; 3 office chairs, 2 wash sfands," f frfl stove
: heater, 2 dust pans, 23 pafr skates, 2- tables,
: 100 feet garden hose and" 1 nozzle; - 8 charts
I of Auditorium building. 4 high back chairs,
500 pounds of coke, 2 reflector lamps, 1 bushel
basket. 1 stable broom. All of said prop
erty may be Inspected at the said Audi
torium building in the city of St. Paul.
Such sale will be made subject to an agree
ment whereby the St. Paul Grand Army of
the Republic Thirtieth National Encampment
Committee (a corporation) has the right to
use said Auditorium building and the chairs
therein and the furniture and fixtures in and
about the same, from August 27th to Sep
tember sth. inclusive, A. D. 1896. Notice is
also given that at a special term of said
court to be held at said Court House, in
said Ramsey county, on Saturday, the 27th
day of June, 1896, at 10 o'clock, in the fore
noon, or as soon thereafter as counsel can be
heard. I shall apply to said court for a con
firmation of such sale.
Dated, St. Paul, Minnesota, June 12. A. D.
1896. HERMON W. PHILLIPS.
Receiver of the St Paul Auditorium Bld'g,
St. Paul, Mir.n.
CONTRACT WORK — SPRINKLING IN
SPRINKLING DISTRICT No. 10, 1896.
. Office of the Board of Public Works
City of St. Paul, Minn.. June 19th, 1896.
Sealed bids will bo received by the Board
of Public Works in and for the corporation
of the City of St. Paul, Minnesota, at their
office in said city, until 2 p. m., on the 2nd
day of July, A. D., 1896, for Sprinkling In
Sprinkling District No. 10, on such portions of
Cherokee avenue as may be ordered sprinkled
by the common council of the city of St.
Paul for tho season of 3596, in said city ac
cording to plans and specifications on file in
the office of said board.
A bond with at least two (2) sureties, tn
a sum of tt least twenty (20) per cent, or a
certified check .n a bank of St. Paul **• a
sum ot-ai least ten (10) per cent of the gross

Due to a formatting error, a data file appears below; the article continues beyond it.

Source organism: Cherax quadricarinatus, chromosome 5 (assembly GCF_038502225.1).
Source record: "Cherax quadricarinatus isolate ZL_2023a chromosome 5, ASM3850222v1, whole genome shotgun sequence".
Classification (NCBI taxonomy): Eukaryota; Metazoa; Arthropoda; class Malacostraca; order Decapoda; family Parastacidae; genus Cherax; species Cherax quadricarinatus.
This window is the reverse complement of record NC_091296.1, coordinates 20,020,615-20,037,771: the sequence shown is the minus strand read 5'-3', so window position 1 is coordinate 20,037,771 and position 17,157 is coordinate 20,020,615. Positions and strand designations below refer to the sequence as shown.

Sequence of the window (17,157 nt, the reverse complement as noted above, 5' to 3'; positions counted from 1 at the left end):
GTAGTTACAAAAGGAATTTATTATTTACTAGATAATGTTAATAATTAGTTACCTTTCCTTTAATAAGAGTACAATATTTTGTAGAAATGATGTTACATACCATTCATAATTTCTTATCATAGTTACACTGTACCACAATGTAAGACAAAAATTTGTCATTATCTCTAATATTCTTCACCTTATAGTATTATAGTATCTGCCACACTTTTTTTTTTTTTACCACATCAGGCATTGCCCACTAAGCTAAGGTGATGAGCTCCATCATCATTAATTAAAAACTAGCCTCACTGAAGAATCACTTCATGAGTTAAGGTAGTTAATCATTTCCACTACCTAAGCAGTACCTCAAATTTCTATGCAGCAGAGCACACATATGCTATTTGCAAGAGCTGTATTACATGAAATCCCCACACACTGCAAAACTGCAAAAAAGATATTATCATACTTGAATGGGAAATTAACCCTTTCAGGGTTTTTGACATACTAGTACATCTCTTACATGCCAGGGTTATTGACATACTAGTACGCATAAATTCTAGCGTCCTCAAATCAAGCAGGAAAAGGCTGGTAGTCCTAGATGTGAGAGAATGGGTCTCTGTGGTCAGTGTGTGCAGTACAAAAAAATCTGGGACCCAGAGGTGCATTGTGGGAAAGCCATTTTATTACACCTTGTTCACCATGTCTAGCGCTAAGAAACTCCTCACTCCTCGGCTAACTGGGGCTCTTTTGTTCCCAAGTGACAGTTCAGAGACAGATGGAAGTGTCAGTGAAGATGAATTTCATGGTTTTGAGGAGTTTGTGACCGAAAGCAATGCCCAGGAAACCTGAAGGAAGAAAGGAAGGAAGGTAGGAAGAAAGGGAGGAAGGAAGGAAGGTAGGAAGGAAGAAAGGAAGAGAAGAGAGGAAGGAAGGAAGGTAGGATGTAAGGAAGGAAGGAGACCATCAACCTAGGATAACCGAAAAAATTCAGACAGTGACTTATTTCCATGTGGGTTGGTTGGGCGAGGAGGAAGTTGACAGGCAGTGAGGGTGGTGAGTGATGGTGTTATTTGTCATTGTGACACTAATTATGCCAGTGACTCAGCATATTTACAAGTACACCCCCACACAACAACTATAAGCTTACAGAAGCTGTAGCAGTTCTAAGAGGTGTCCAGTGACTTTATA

amount Wd must accompany each bid. Said
check shall be made payaKr.o*the clerk of
said board. ~ui.
The said Board reserves thß right to re
ject any and all bids.
JOHN C. MUELLER. - f,!
. Clerk Board ot PubUo Works.
DIRECTORY OF THE
Pipi Mb is
OF ST. PAUL.
The following la published dally f„ r //,»
benefit of traveling talesmen, stranger.* awi
the public generally. It includes all the
trades and professions, and cannot fail to
prove of interest to all who intend transact
ing business in St. I'aul.
Metropolitan, Blxth. near Robert st
Grand, Sixth and St. Peter streets.
Strak's Tlvoli. Bridge Square. Concert even*
inga and Sunday matinee. Admission free.
Windsor Bicycle Livery, 411 Robert St.
Thauwald Bros.. 353-355 Seventh St.
Batter and Kicks.
Milton Dairy Company, 722 Wabasha at. TeL
Cat Rate Tickets.
Corbett's, 169 East Third St.
Edwards, J73 Third st.. 339 Robert St.
Ransom ft Horton, 99-101 East Sixth.
McGuire & Mulrooney. 77-79 East 3d st.
C. C. Emerson & Co.. 26 East Third st.
Thuet & Mc-Xamee. 95 East Third st.
De Camp & Beyer 129 East Third sf_
H. C Hemenway & Co., corner Third and
Dore & Redpath, 70 end 72 East Third at.
R. E. Cobb, 31-33 East Third st.
Coal aad Wood.
O. G. Wilson, corner Eighth and Broadway.
McFadden-Mullen Co., 53 to 59 East 3d st.
John Gorman, 316 Minnesota st.
Express, Piano Mm Ina;. Packing -tad
J. B. Desforges, 154 East Sixth. Tel. 650.
Express and Storage.
Kent's Express and Storage Company, 221 W.
Seventh st. Cheapest and best.
Flour and Feed.
Tierney & Co., 91 East Third st
Tubbeslng Bros.. 100 East Third st.
John Wagener. corner Twelfth and Robert
sts., and 486-4SS East Seventh st
Grand Central, corner Seventh and Wabasha.
Loans en Watches, Diamonds, l-'ura.
Lytle's Loan Office, 411 Robert. Room 1.
The Elk. 51 West Third st. Tel. 268.
2111k and Cream.
H. Stebblr.g (Como), 367 Dayton ay. All cows
guaranteed free from tuberculosis.
- Manufacturers aud Dealers in l);uiu
mns, Motors and Electrical Appav*
John Gorman. 31S Minnesota it
News and Stationery.
Charles L. Neumann. 224 West Seventh st
I'lDialiins, Steam and Gas Fitting.
A. W. Johnston. 139 West Seventh st.
Pluinblno-, Steam, Hot Water ileal,
McQuillan Bros., 183 Western er.
Sheet Uetal Workers, stove* ua J"
Karst & Breher. 183 West Third st
Theo. P.unVer. corner West 7th and 6th sta.
Wholesale Wives aikd~l.iq.uorj. """""
B. Simon. 297-2W Kut Be vault «U J.